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National pride hit by parasitical new Bermuda

Foreign investors became kings after people were willing to accept 30 pieces of silver

Bermuda has materially changed and the differences that have occurred within just a couple of generations are staggering and are yet to be fully appreciated. I have a Wall Street friend who remembers as an outsider trying to get in and penetrate the investment attitudes of former times. As a foreigner trying to invest in business opportunities in Bermuda a few decades ago, he recalls how difficult it was.

As he puts it, Bermudians were too strong-willed and acted as if they did not need anyone, certainly not to the extent that they had to give up much. We owned our banks, major department stores, wholesalers, supermarkets and the construction industry.

The 60/40 ownership rule worked and, as a carry-over from our old pirating days, investors dumped their cash and we managed to control whatever was built by that foreign money.

The large hotels were perhaps the first chink in the armour and the beginnings of change. As we abandoned our little hotels and guest cottages, we handed over tourism to these new foreign-owned resorts. Piece by piece, the local element of control began to roll away and, by the year 2000, local ownership of the grocery business had already shrunk to about 51 per cent.

The Bank of Bermuda was gone, while the other banks begged for foreign investment just to remain afloat.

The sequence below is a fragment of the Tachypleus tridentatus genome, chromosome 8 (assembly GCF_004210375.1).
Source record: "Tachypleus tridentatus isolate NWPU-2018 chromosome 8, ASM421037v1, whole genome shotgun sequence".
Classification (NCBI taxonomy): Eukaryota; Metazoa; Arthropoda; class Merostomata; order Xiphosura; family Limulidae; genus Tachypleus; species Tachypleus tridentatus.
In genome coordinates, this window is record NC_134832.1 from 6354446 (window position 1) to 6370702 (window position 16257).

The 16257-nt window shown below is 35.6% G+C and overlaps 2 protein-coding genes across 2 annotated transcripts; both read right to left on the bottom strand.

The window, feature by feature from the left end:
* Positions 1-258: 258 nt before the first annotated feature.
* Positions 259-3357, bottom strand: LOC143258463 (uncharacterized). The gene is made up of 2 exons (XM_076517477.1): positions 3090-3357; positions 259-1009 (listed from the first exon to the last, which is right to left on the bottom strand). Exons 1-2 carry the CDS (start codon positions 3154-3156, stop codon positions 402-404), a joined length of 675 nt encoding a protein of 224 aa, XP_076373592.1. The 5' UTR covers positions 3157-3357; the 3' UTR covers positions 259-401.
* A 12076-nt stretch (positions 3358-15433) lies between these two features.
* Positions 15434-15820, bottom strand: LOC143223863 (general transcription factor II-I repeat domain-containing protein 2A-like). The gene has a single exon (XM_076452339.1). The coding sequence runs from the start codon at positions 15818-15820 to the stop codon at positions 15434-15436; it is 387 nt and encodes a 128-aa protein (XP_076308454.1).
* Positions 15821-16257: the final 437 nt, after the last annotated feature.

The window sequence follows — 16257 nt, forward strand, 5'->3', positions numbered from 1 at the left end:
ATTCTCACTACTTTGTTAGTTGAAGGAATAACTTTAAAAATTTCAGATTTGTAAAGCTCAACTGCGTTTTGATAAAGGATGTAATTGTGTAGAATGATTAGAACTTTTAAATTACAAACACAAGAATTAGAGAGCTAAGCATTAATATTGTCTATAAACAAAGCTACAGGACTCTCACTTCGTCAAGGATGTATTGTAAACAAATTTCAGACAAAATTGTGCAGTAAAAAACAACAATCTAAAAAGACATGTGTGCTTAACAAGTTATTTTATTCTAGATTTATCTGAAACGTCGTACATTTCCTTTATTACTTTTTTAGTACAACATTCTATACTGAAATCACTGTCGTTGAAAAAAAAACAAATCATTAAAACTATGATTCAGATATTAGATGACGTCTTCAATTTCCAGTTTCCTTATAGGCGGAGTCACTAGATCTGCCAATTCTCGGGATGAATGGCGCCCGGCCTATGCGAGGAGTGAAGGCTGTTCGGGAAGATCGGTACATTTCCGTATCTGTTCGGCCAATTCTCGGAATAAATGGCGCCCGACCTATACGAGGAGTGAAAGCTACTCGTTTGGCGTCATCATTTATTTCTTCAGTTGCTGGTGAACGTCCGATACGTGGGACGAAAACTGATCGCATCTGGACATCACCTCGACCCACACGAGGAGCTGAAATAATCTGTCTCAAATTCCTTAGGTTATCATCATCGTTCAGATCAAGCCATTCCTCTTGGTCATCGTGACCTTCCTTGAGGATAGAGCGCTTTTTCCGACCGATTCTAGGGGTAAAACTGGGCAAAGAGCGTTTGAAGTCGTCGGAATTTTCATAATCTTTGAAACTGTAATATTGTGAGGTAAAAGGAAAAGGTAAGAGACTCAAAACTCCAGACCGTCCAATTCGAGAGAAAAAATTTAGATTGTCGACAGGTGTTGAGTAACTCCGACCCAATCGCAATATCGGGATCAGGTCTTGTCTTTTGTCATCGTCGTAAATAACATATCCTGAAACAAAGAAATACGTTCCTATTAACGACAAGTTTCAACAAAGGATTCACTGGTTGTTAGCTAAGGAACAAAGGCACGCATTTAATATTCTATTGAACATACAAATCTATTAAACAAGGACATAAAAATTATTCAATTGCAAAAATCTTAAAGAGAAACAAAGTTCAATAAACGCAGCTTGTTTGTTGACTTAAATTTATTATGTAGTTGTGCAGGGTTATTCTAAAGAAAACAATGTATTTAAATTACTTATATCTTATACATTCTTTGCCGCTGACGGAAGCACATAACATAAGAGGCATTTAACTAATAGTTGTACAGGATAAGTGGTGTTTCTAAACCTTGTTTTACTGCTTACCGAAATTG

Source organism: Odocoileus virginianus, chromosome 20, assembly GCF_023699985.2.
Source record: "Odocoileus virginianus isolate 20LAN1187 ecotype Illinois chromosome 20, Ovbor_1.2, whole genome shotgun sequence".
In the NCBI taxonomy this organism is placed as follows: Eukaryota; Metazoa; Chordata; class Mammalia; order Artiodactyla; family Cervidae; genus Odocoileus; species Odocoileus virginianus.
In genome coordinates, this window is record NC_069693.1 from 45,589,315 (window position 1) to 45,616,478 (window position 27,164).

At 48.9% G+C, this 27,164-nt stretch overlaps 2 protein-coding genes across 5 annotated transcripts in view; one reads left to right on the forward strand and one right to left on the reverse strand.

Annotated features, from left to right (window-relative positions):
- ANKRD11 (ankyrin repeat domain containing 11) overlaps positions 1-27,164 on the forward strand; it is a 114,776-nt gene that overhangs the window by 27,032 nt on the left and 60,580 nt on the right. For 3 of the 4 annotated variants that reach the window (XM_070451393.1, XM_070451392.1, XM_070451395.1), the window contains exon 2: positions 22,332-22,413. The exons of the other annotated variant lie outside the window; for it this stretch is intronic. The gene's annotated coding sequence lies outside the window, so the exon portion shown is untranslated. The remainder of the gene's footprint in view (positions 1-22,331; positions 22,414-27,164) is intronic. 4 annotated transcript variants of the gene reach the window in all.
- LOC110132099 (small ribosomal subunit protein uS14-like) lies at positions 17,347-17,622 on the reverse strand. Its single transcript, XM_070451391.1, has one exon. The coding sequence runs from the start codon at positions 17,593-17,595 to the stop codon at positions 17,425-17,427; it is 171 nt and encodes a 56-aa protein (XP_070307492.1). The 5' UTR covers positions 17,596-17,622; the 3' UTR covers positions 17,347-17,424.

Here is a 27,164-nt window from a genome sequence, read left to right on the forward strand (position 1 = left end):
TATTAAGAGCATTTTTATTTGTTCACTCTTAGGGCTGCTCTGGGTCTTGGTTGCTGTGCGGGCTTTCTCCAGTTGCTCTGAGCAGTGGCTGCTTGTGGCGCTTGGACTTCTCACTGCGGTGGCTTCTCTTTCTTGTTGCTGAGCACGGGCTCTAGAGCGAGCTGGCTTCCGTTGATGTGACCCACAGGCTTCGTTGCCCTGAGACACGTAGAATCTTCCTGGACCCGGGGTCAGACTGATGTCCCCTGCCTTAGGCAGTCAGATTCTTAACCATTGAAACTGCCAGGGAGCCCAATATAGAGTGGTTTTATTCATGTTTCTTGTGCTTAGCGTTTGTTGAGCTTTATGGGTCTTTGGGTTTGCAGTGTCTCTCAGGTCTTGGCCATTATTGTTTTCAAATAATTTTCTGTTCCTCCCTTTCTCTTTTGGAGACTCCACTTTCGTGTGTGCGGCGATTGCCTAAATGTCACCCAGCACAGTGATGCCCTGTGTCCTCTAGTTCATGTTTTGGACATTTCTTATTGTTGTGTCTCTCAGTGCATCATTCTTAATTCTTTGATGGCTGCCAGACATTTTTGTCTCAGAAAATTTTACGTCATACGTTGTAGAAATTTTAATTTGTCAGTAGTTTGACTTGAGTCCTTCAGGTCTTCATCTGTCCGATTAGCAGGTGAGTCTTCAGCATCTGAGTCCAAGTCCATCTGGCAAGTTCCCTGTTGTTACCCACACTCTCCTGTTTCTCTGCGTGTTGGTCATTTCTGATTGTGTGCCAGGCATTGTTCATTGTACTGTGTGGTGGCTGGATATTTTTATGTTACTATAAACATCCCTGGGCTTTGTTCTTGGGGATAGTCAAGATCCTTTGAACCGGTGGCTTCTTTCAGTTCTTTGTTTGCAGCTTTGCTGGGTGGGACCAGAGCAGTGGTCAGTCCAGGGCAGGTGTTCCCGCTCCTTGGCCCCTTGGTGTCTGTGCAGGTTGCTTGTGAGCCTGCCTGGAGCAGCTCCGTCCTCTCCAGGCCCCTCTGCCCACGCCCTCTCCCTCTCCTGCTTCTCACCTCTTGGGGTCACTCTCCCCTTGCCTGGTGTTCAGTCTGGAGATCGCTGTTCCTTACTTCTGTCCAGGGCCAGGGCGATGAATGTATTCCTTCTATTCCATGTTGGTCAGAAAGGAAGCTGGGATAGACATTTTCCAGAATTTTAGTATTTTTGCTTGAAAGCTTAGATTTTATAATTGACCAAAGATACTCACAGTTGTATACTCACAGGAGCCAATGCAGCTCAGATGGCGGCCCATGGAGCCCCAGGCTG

Our political pundits began calling for the relaxation of the 60/40 corporate ratio and, indeed, we created legislation to bypass the old protectionist rule.

If we thought that was the end of it, we forgot the term “the bottomless pit”. Along with this shift in local-power dynamics came some subcultural diseases, which replaced once-proud determinist Bermudians, who were in charge of their destiny, with those willing to sell opportunity for the proverbial 30 pieces of silver.

The foreign investor became the new kings in the land, while locals — who like parasites feed on the ideas of others and who lack a vision of their own — became too willing to steal, manipulate or otherwise hand over opportunities that rightfully belonged to their own blood and family to foreign entities.

All for a fee.

But that is the nature of a parasite, biblically referred to as traitors, and as we scramble to find a sustainable livelihood in a changing world, this happens to be one of the unfortunate character traits that have become a reality of the new Bermuda.

It is double-edged: ideal, foreign investors bring about social harmony and the less ideal investor creates dissension to monopolise. However, it is we who cause them to either have to respect or disrespect our integrity as a country or as countrymen.

The days of honour even among thieves are gone. It used to be the case that a deal was a deal, all made in a handshake, taking an earthquake to break. Nowadays, you almost need to be married to a lawyer or at least have one always present to secure an agreement or idea.

Fortunately, we live in an electronic age, which does provide a lot more daylight because we can track participation thought and movement instantly; nothing escapes.

Our political leaders must understand the dilemma of the new Bermuda, while it has become an imperative in the modern world of globalisation to become more cosmopolitan. There is still such a thing as “Bermudian” and we must protect, to whatever degree sustainable, the element of local ownership and nativity.

It is our only hope in retaining any semblance of national pride.